Bash : arrays

bash shell

Introduction

Bash arrays may be useful to manage certain amount of arranged or random data, here is a quick reminder of possibles operations.

 

 

 

1) Generalities

Within an array context expansion rules are the same as for a bash variable, also the numeric values used for array as for the element number, the expansion offset and length can be any arithmetic expression.

For example the following statements are equivalent:

echo ${array[2]} # gives the element number 2 of the array
echo ${array[((4 - 2))]} # gives the element number 2 of the array
echo ${array[((8 / 4))]} # gives the element number 2 of the array

Within array context offset start at 0 (not 1!)

 

2) Declaration / deletion of arrays

  • Declare the array
    declare -a array

    or a simple

    array=( elem1 elem2 elem3 )
  • Append element(s) to an existing array
    existing-array=( ${existing-array[*]} added1 added2 last-added )
  • Append an existing array to a newly created one
    new-array=( "${existing-array[@]}" )
  • Delete an entire array
    unset array

    Note : notice that we don’t use the classic array notation here.

 

3) Operations on arrays

In the next following examples we will use this array:

array=( item1 item2 item3 )

Note : I often had problem when using arrays in ubuntu, because of the dash shell (more info here).

  • Get the whole of an array as a list of individual elements (words):
    echo ${array[*]} # gives: item1 item2 item3

    or

    echo ${array[@]} # gives: item1 item2 item3
  • Get the whole of an array as one word:
    echo "${array[*]}" # gives: "item1 item2 item3"
  • Get the whole of an array as each array elements individually double-quoted:
    echo "${array[@]}" # gives: "item1" "item2" "item3"

 

4) Operations on elements

  • Get the first element of an array (element start at “0”)
    echo "${array[0]}" # gives: item1
  • Get “M” element(s) from the element n° “N” (“N” is the “offset” and “M” is the number of elements), in this example we use “N“=1 and “M“=2
    echo ${array[*]:1:2} # gives: item2 item3
  • Get “M” character(s) from the element (n°”E“) character n° “N” (“N” is the “offset“, “M” is the number of characters to be extracted from element n°”E“), in this example we use “E“=0 ,”N“=1 and “M“=2 (which represent 2 characters starting at character 1 of element number 0)

    echo ${array[0]:1:2} # gives: te
  • Get “M” character(s) starting from the end of element (n°”E“), in this example we use “E“=0 and “M“=2 (in this case the “length” is omitted so the only given value is taken as an “offset“, the expansion then start at the offsetposition up to the end of element)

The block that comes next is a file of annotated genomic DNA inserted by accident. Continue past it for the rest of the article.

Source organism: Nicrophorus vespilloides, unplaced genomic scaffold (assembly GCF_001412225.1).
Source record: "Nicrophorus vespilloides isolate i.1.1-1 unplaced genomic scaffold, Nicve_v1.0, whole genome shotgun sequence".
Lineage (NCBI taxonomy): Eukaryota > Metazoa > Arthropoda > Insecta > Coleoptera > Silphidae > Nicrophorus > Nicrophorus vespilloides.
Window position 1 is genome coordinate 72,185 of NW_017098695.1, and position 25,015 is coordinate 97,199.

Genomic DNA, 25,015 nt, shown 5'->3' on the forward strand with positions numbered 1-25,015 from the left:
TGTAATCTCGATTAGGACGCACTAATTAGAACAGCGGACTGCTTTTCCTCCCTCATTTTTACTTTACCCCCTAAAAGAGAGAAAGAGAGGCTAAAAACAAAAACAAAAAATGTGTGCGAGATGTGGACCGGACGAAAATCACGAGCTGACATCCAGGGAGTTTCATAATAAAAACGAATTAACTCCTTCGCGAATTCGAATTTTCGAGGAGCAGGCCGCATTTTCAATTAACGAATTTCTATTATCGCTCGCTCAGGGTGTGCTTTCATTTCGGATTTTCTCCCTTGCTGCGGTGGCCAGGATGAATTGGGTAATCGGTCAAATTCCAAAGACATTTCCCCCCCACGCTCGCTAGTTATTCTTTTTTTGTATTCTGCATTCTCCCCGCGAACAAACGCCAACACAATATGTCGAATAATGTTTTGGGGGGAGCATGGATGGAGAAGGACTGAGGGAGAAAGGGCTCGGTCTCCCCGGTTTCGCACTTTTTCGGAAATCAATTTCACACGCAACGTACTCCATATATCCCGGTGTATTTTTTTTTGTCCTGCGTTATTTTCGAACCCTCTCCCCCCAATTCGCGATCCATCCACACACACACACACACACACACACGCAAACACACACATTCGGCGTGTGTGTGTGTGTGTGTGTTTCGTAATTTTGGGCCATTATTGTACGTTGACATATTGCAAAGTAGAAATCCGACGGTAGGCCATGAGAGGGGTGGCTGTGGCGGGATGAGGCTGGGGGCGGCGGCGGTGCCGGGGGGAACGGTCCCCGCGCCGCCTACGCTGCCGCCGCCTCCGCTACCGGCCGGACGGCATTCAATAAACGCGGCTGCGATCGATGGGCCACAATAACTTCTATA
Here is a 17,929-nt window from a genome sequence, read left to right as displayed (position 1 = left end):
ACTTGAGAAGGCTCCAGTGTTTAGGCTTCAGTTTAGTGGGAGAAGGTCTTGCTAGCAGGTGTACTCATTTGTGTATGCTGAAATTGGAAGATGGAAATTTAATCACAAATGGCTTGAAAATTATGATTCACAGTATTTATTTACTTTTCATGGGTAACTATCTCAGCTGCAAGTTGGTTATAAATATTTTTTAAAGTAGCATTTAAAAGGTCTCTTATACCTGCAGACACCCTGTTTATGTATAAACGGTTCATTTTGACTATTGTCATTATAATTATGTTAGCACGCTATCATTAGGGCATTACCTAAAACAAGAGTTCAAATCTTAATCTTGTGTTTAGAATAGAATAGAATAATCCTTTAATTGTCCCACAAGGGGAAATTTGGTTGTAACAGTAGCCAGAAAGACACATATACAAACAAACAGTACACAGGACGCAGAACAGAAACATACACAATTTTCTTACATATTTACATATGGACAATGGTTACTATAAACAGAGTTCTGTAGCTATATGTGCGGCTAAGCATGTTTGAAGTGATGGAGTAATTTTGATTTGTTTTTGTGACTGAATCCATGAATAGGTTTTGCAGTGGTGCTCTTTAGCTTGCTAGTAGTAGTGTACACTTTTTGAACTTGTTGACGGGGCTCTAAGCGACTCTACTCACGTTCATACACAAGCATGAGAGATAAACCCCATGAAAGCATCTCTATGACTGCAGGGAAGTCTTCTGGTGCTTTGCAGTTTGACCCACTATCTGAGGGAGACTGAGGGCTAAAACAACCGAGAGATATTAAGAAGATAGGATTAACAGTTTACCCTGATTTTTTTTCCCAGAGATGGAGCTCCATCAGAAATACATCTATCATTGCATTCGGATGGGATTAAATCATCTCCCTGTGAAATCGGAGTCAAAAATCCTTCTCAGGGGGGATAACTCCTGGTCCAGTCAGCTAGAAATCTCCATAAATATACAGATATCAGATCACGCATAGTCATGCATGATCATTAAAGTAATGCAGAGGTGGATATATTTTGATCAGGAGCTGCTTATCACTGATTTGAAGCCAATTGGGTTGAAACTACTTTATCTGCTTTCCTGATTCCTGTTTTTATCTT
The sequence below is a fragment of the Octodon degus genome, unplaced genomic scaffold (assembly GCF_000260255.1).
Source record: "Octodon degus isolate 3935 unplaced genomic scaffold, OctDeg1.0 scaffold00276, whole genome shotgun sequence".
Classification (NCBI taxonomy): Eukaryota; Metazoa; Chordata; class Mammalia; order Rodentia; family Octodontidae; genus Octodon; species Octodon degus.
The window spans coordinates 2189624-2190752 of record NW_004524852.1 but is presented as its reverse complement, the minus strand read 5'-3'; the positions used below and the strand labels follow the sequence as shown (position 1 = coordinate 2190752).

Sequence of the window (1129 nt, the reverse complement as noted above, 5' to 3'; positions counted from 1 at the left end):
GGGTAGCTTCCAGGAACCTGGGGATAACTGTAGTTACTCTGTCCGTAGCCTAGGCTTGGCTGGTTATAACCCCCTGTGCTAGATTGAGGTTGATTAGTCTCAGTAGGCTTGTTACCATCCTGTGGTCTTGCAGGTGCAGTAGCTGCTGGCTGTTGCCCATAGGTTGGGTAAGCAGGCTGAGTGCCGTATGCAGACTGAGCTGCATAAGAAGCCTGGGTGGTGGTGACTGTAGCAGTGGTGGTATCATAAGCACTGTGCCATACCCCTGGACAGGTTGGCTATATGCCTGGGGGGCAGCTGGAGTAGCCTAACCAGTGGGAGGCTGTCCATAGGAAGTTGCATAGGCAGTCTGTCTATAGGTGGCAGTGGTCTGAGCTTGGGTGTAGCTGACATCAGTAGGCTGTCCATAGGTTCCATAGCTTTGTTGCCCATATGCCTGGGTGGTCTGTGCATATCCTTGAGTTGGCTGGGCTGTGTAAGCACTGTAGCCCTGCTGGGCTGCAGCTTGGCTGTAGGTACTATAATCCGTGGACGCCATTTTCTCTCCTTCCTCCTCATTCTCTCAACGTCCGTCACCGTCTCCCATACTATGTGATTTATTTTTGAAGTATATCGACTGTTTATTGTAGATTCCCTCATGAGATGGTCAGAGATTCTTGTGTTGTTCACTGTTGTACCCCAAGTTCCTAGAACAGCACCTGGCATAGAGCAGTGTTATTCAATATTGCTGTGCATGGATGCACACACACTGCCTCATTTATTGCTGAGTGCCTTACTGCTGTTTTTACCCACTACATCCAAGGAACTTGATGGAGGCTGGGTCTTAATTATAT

echo ${array[0]:2} # gives: em1
  • The last element of ANY array, using a function
    In this example
    the key command is the second to last one – LastElem=${!#} – it first use the “#” which stores the “total number of arguments” and then using the indirection mark “!” it aims to the argument value itself: the last element.

    # this function provides the last element of the given array
    #+ array must be given as ${array[*]}
    GetLastElem() {
    declare -a array
    # set the function parameters as the array content
    array=( $@ )
    LastElem=${!#}
    echo ${LastElem}
    }
  • Remove an array element part from the beginning of each elements matching the given pattern (where <pattern> could be any BREpattern)
    echo ${array[@]#item} # gives 1 2 3
  • Remove an array element part from the end of each elements matching the given pattern (where <pattern> could be any BREpattern)
    echo echo ${array[@]#item} # gives item item item

    Note : see the “Bash : operators, expansions & special variables” for more infos about parameters expansion (for variable and array)

  • Create a “dynamic” array name (using indirect references and eval command)
    # This function is only used to show the implementation of dynamic array names in bash
    # Usage: Call this function with an "existing array" name as first parameter
    #+ the array name should be given without any special notation, see example below
    # Example : $0 "array_name"
    
    DynamicArrayName () {
    param_array="$1"                                    # this is the array given as parameter to the function
    func_array=( $(eval echo \${${param_array}[@]}) )   # the "given array" elements are now appended to "func_array", the one use inside the function
    echo "array name given as param (\$param_array) was : $param_array"
    echo "array name used in function (\$func_array) is : $func_array"
    echo "\$func_array -should contains every elements from \$param_array- contains : $(echo ${func_array[@]})"
    }

 

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